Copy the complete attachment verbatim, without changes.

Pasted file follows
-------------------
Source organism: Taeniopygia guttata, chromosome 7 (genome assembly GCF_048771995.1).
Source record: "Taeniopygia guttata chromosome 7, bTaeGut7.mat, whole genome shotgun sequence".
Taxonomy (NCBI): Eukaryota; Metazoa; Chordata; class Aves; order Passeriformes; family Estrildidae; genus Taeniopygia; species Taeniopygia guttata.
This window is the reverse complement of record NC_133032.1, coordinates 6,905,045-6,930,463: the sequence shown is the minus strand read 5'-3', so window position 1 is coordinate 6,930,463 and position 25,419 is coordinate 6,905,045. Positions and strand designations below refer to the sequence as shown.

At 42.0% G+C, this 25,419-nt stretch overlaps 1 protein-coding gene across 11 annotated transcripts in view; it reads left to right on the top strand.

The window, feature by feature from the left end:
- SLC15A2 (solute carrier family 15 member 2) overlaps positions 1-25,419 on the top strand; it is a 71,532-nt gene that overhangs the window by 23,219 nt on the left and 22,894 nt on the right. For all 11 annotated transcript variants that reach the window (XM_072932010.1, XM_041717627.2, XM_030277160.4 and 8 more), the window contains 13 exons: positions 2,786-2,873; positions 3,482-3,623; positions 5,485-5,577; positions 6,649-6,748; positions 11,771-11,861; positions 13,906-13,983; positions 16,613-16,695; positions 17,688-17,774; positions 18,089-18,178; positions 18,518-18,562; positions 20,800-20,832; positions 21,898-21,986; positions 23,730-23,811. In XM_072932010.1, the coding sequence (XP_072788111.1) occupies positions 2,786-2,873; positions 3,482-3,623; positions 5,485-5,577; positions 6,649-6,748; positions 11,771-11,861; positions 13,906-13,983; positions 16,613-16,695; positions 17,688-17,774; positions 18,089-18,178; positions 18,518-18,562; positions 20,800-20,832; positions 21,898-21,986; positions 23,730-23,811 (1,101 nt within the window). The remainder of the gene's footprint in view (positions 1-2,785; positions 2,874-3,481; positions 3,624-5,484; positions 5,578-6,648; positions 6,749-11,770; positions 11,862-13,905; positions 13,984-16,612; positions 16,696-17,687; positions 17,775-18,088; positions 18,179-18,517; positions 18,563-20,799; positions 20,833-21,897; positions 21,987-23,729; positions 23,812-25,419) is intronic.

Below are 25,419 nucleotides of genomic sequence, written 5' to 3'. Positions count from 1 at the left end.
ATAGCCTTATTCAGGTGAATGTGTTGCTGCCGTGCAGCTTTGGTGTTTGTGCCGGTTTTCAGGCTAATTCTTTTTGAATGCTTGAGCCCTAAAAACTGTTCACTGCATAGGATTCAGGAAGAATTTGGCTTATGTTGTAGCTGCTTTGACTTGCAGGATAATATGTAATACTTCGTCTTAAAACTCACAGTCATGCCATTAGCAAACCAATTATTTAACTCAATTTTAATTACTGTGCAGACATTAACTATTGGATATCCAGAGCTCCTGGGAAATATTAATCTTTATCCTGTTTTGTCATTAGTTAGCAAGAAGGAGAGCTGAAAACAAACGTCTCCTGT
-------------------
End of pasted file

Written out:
Source organism: Taeniopygia guttata, chromosome 7 (genome assembly GCF_048771995.1).
Source record: "Taeniopygia guttata chromosome 7, bTaeGut7.mat, whole genome shotgun sequence".
Taxonomy (NCBI): Eukaryota; Metazoa; Chordata; class Aves; order Passeriformes; family Estrildidae; genus Taeniopygia; species Taeniopygia guttata.
This window is the reverse complement of record NC_133032.1, coordinates 6,905,045-6,930,463: the sequence shown is the minus strand read 5'-3', so window position 1 is coordinate 6,930,463 and position 25,419 is coordinate 6,905,045. Positions and strand designations below refer to the sequence as shown.

At 42.0% G+C, this 25,419-nt stretch overlaps 1 protein-coding gene across 11 annotated transcripts in view; it reads left to right on the top strand.

The window, feature by feature from the left end:
- SLC15A2 (solute carrier family 15 member 2) overlaps positions 1-25,419 on the top strand; it is a 71,532-nt gene that overhangs the window by 23,219 nt on the left and 22,894 nt on the right. For all 11 annotated transcript variants that reach the window (XM_072932010.1, XM_041717627.2, XM_030277160.4 and 8 more), the window contains 13 exons: positions 2,786-2,873; positions 3,482-3,623; positions 5,485-5,577; positions 6,649-6,748; positions 11,771-11,861; positions 13,906-13,983; positions 16,613-16,695; positions 17,688-17,774; positions 18,089-18,178; positions 18,518-18,562; positions 20,800-20,832; positions 21,898-21,986; positions 23,730-23,811. In XM_072932010.1, the coding sequence (XP_072788111.1) occupies positions 2,786-2,873; positions 3,482-3,623; positions 5,485-5,577; positions 6,649-6,748; positions 11,771-11,861; positions 13,906-13,983; positions 16,613-16,695; positions 17,688-17,774; positions 18,089-18,178; positions 18,518-18,562; positions 20,800-20,832; positions 21,898-21,986; positions 23,730-23,811 (1,101 nt within the window). The remainder of the gene's footprint in view (positions 1-2,785; positions 2,874-3,481; positions 3,624-5,484; positions 5,578-6,648; positions 6,749-11,770; positions 11,862-13,905; positions 13,984-16,612; positions 16,696-17,687; positions 17,775-18,088; positions 18,179-18,517; positions 18,563-20,799; positions 20,833-21,897; positions 21,987-23,729; positions 23,812-25,419) is intronic.

Below are 25,419 nucleotides of genomic sequence, written 5' to 3'. Positions count from 1 at the left end.
ATAGCCTTATTCAGGTGAATGTGTTGCTGCCGTGCAGCTTTGGTGTTTGTGCCGGTTTTCAGGCTAATTCTTTTTGAATGCTTGAGCCCTAAAAACTGTTCACTGCATAGGATTCAGGAAGAATTTGGCTTATGTTGTAGCTGCTTTGACTTGCAGGATAATATGTAATACTTCGTCTTAAAACTCACAGTCATGCCATTAGCAAACCAATTATTTAACTCAATTTTAATTACTGTGCAGACATTAACTATTGGATATCCAGAGCTCCTGGGAAATATTAATCTTTATCCTGTTTTGTCATTAGTTAGCAAGAAGGAGAGCTGAAAACAAACGTCTCCTGT